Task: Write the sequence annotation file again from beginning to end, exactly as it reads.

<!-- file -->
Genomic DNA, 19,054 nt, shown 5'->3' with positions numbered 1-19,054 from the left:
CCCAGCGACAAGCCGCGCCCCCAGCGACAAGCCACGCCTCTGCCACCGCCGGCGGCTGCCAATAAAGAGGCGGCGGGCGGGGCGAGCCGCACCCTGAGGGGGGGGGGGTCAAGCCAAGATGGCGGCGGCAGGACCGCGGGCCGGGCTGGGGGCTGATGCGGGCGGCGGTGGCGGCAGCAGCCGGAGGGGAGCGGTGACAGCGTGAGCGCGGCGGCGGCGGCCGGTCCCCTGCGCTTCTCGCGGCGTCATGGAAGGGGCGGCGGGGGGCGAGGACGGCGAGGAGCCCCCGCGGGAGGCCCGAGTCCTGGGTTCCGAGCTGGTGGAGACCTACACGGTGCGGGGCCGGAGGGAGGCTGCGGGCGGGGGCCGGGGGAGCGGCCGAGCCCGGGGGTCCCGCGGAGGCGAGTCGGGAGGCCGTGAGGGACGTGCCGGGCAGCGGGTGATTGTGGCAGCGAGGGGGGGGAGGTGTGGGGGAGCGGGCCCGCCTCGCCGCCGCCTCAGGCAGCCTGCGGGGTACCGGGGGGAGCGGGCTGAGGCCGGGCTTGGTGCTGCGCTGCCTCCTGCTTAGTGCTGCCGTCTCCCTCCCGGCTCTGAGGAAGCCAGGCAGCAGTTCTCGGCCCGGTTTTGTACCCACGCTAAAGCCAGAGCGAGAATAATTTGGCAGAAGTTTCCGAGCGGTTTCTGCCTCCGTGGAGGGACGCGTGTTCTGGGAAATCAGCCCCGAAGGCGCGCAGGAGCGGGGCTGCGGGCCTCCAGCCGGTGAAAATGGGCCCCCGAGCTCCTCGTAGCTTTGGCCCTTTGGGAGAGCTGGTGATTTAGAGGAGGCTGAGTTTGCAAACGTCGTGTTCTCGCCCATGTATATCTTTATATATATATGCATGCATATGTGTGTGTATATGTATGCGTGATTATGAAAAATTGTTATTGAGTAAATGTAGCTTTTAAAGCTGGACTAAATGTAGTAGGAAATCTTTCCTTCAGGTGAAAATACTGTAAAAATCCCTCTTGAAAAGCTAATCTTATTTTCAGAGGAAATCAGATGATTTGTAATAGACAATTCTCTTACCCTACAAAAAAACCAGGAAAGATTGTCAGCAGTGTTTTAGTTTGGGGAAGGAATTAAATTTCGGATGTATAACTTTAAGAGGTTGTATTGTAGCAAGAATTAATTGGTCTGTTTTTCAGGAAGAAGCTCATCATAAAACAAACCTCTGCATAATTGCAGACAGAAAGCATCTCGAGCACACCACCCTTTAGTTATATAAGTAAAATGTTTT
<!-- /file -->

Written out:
Genomic DNA, 19,054 nt, shown 5'->3' with positions numbered 1-19,054 from the left:
CCCAGCGACAAGCCGCGCCCCCAGCGACAAGCCACGCCTCTGCCACCGCCGGCGGCTGCCAATAAAGAGGCGGCGGGCGGGGCGAGCCGCACCCTGAGGGGGGGGGGGTCAAGCCAAGATGGCGGCGGCAGGACCGCGGGCCGGGCTGGGGGCTGATGCGGGCGGCGGTGGCGGCAGCAGCCGGAGGGGAGCGGTGACAGCGTGAGCGCGGCGGCGGCGGCCGGTCCCCTGCGCTTCTCGCGGCGTCATGGAAGGGGCGGCGGGGGGCGAGGACGGCGAGGAGCCCCCGCGGGAGGCCCGAGTCCTGGGTTCCGAGCTGGTGGAGACCTACACGGTGCGGGGCCGGAGGGAGGCTGCGGGCGGGGGCCGGGGGAGCGGCCGAGCCCGGGGGTCCCGCGGAGGCGAGTCGGGAGGCCGTGAGGGACGTGCCGGGCAGCGGGTGATTGTGGCAGCGAGGGGGGGGAGGTGTGGGGGAGCGGGCCCGCCTCGCCGCCGCCTCAGGCAGCCTGCGGGGTACCGGGGGGAGCGGGCTGAGGCCGGGCTTGGTGCTGCGCTGCCTCCTGCTTAGTGCTGCCGTCTCCCTCCCGGCTCTGAGGAAGCCAGGCAGCAGTTCTCGGCCCGGTTTTGTACCCACGCTAAAGCCAGAGCGAGAATAATTTGGCAGAAGTTTCCGAGCGGTTTCTGCCTCCGTGGAGGGACGCGTGTTCTGGGAAATCAGCCCCGAAGGCGCGCAGGAGCGGGGCTGCGGGCCTCCAGCCGGTGAAAATGGGCCCCCGAGCTCCTCGTAGCTTTGGCCCTTTGGGAGAGCTGGTGATTTAGAGGAGGCTGAGTTTGCAAACGTCGTGTTCTCGCCCATGTATATCTTTATATATATATGCATGCATATGTGTGTGTATATGTATGCGTGATTATGAAAAATTGTTATTGAGTAAATGTAGCTTTTAAAGCTGGACTAAATGTAGTAGGAAATCTTTCCTTCAGGTGAAAATACTGTAAAAATCCCTCTTGAAAAGCTAATCTTATTTTCAGAGGAAATCAGATGATTTGTAATAGACAATTCTCTTACCCTACAAAAAAACCAGGAAAGATTGTCAGCAGTGTTTTAGTTTGGGGAAGGAATTAAATTTCGGATGTATAACTTTAAGAGGTTGTATTGTAGCAAGAATTAATTGGTCTGTTTTTCAGGAAGAAGCTCATCATAAAACAAACCTCTGCATAATTGCAGACAGAAAGCATCTCGAGCACACCACCCTTTAGTTATATAAGTAAAATGTTTT